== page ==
Did they know that they would be the last to tame logs with pikes and misery? These men, whose hands were cracked with silence, turned the unfathomable forests into tamed cattle, leading them over the capricious waters of a spiteful river. Logs that would become the paper of poems they would never read,
I will sing the poems to them, and the river,
remorseful, will listen.
On our way down the Saint-Maurice, you may have noticed logs appearing unexpectedly here and there in front of our canoe. These logs are reminders of a time when the river was used for timber rafting and log driving.
Living on the Edge
Starting in 1888, the forestry industry began using the Saint-Maurice to carry its raw material. For more than a century, the river was full of logs being driven downstream, most of them headed to pulp and paper mills.
Log drivers faced many risks while steering logs that the current carried from the lumber camps down to the mills. Without losing their balance, they had to perform different manoeuvres using a long pole, called a pike pole, to keep the logs moving.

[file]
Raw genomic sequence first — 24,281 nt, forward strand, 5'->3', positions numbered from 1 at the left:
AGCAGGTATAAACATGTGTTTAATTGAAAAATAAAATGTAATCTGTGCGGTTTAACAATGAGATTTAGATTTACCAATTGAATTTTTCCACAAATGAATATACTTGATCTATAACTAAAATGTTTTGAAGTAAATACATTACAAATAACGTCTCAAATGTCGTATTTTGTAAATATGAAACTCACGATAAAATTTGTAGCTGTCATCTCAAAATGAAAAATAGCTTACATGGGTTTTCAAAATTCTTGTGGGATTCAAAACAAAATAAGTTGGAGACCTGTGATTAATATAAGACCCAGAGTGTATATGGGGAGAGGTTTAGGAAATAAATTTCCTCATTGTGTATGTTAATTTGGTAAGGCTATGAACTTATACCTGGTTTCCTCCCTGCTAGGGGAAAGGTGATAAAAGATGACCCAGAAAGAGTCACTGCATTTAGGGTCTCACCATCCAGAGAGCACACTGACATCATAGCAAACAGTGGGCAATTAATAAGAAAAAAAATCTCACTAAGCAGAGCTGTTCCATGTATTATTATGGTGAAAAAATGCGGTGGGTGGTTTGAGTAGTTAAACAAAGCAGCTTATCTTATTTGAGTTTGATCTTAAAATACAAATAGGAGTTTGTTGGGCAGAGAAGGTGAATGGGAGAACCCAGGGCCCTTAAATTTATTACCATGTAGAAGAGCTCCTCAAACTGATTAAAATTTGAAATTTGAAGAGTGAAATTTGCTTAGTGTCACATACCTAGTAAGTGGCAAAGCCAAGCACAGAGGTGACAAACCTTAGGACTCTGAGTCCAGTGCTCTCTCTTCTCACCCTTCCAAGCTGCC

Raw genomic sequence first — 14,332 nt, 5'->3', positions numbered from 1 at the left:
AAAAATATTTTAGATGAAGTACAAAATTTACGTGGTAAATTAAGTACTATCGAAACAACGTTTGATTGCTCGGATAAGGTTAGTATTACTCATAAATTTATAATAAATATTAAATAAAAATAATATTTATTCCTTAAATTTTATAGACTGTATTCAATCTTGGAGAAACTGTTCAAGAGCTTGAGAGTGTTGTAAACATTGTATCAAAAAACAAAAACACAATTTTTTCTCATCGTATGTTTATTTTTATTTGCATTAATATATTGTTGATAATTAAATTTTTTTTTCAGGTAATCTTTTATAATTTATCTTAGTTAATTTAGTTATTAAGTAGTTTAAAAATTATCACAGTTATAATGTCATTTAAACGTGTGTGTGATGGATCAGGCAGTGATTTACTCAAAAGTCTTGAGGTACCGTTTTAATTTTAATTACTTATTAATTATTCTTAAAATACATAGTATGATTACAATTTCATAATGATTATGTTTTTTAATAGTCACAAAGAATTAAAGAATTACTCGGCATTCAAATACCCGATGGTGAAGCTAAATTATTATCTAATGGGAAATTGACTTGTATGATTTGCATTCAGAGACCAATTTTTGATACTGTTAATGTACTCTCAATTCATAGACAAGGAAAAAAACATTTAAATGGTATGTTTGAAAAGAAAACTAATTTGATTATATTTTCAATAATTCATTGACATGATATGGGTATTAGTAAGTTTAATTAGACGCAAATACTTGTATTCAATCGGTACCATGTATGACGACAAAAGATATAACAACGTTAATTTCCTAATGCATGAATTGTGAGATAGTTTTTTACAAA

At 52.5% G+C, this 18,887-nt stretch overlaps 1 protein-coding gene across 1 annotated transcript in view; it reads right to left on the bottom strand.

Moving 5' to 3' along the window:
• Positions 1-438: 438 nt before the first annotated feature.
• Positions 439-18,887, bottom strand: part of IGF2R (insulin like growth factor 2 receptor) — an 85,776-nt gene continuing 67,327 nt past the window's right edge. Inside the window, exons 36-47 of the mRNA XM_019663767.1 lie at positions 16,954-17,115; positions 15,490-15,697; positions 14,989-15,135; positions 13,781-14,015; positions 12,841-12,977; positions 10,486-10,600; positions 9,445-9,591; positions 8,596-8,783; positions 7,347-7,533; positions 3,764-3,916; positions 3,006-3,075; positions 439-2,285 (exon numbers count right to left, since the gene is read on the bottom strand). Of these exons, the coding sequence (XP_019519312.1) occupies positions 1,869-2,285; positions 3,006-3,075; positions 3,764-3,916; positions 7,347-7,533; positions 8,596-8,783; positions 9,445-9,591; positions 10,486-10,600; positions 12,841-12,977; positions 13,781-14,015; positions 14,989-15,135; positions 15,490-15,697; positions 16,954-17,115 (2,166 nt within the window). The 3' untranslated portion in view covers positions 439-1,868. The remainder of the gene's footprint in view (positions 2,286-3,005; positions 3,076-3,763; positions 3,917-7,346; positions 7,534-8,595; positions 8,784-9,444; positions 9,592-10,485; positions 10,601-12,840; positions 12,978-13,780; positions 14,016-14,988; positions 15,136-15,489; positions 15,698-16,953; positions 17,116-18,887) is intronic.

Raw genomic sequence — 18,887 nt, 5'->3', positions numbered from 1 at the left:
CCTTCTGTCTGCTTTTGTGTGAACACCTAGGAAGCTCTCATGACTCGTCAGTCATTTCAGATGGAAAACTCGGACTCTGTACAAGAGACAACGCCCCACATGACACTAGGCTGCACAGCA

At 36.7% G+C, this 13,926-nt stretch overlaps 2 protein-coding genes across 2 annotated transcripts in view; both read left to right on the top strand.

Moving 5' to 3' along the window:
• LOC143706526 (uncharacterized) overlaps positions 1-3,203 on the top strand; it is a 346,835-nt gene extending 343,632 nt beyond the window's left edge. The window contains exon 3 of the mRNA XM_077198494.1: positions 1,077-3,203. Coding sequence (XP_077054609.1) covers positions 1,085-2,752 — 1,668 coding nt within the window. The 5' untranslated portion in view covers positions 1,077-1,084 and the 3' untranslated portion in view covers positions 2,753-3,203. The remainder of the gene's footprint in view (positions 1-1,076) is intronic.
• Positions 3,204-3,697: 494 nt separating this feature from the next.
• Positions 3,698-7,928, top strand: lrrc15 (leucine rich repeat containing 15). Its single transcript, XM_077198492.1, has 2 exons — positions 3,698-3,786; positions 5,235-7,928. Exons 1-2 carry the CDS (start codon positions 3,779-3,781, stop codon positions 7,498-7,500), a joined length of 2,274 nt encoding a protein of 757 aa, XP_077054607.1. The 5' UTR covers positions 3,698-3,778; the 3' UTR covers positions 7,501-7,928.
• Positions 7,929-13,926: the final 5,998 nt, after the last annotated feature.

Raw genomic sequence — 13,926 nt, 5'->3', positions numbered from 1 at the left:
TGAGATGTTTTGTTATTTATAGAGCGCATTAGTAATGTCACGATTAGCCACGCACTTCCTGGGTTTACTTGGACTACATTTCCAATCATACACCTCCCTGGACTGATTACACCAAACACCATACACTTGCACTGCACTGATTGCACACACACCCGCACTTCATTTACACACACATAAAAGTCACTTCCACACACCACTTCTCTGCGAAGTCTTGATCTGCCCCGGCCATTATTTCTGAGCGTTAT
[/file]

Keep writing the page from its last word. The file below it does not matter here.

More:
The risk of falling into the water was considerable, and the drivers, many of whom couldn’t swim, didn’t wear life jackets. Those who lost their balance counted themselves lucky if they came out of it unharmed or only injured, as there was a serious risk of dying from hypothermia or of being swept away by the current and drowning in the swirling waters.
When logs piled up on top of one other, jams were created, sometimes so severe they could only be broken using dynamite. An equally dangerous situation was avoiding the rocks when rowing a barge through rapids, surrounded by hundreds of logs. You have to admit that we’re safer in our canoe.
Assistance from Engineering
While it offered many advantages, the river also posed a number of challenges for transporting timber. To address these challenges and meet companies’ needs, a variety of structures were built starting in 1851. Booms were constructed along the river to corral logs and allow log drivers to move more freely.
Timber slides were also built to bypass falls, particularly in Shawinigan where the most extensive work was done. Around 1855, a large team of log drivers worked near the falls under the direction of boom master François Rousseau. He held this position until his death in 1881.
Log driving continued until 1995, when the last load of logs was dumped into the Saint-Maurice. Even nowadays, however, it’s not uncommon to see drifting logs from the past being carried along by the current.